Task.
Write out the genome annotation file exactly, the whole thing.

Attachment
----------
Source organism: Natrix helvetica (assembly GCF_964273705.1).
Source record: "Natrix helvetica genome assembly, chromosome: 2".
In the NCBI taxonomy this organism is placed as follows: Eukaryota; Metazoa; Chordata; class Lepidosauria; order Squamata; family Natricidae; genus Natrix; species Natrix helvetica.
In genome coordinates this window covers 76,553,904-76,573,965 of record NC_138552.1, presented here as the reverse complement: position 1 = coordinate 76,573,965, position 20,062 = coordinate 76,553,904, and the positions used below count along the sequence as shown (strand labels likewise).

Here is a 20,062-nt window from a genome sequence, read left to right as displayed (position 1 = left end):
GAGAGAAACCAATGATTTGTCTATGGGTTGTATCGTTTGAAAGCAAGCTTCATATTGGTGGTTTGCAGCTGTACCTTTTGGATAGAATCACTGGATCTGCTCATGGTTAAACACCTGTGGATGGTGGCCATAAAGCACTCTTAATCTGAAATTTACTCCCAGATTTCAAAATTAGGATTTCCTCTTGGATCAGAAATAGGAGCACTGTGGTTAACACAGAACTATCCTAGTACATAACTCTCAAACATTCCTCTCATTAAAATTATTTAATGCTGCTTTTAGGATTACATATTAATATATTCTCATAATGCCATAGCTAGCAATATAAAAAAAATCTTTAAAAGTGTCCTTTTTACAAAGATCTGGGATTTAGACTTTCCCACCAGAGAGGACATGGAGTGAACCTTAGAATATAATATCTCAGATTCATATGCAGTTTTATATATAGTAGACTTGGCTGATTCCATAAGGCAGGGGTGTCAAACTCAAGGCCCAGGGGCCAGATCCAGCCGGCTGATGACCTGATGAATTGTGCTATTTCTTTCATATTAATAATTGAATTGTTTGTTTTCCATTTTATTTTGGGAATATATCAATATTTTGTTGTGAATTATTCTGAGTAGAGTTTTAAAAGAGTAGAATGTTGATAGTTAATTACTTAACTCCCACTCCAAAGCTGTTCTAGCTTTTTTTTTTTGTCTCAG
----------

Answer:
Source organism: Natrix helvetica (assembly GCF_964273705.1).
Source record: "Natrix helvetica genome assembly, chromosome: 2".
In the NCBI taxonomy this organism is placed as follows: Eukaryota; Metazoa; Chordata; class Lepidosauria; order Squamata; family Natricidae; genus Natrix; species Natrix helvetica.
In genome coordinates this window covers 76,553,904-76,573,965 of record NC_138552.1, presented here as the reverse complement: position 1 = coordinate 76,573,965, position 20,062 = coordinate 76,553,904, and the positions used below count along the sequence as shown (strand labels likewise).

Here is a 20,062-nt window from a genome sequence, read left to right as displayed (position 1 = left end):
GAGAGAAACCAATGATTTGTCTATGGGTTGTATCGTTTGAAAGCAAGCTTCATATTGGTGGTTTGCAGCTGTACCTTTTGGATAGAATCACTGGATCTGCTCATGGTTAAACACCTGTGGATGGTGGCCATAAAGCACTCTTAATCTGAAATTTACTCCCAGATTTCAAAATTAGGATTTCCTCTTGGATCAGAAATAGGAGCACTGTGGTTAACACAGAACTATCCTAGTACATAACTCTCAAACATTCCTCTCATTAAAATTATTTAATGCTGCTTTTAGGATTACATATTAATATATTCTCATAATGCCATAGCTAGCAATATAAAAAAAATCTTTAAAAGTGTCCTTTTTACAAAGATCTGGGATTTAGACTTTCCCACCAGAGAGGACATGGAGTGAACCTTAGAATATAATATCTCAGATTCATATGCAGTTTTATATATAGTAGACTTGGCTGATTCCATAAGGCAGGGGTGTCAAACTCAAGGCCCAGGGGCCAGATCCAGCCGGCTGATGACCTGATGAATTGTGCTATTTCTTTCATATTAATAATTGAATTGTTTGTTTTCCATTTTATTTTGGGAATATATCAATATTTTGTTGTGAATTATTCTGAGTAGAGTTTTAAAAGAGTAGAATGTTGATAGTTAATTACTTAACTCCCACTCCAAAGCTGTTCTAGCTTTTTTTTTTTGTCTCAG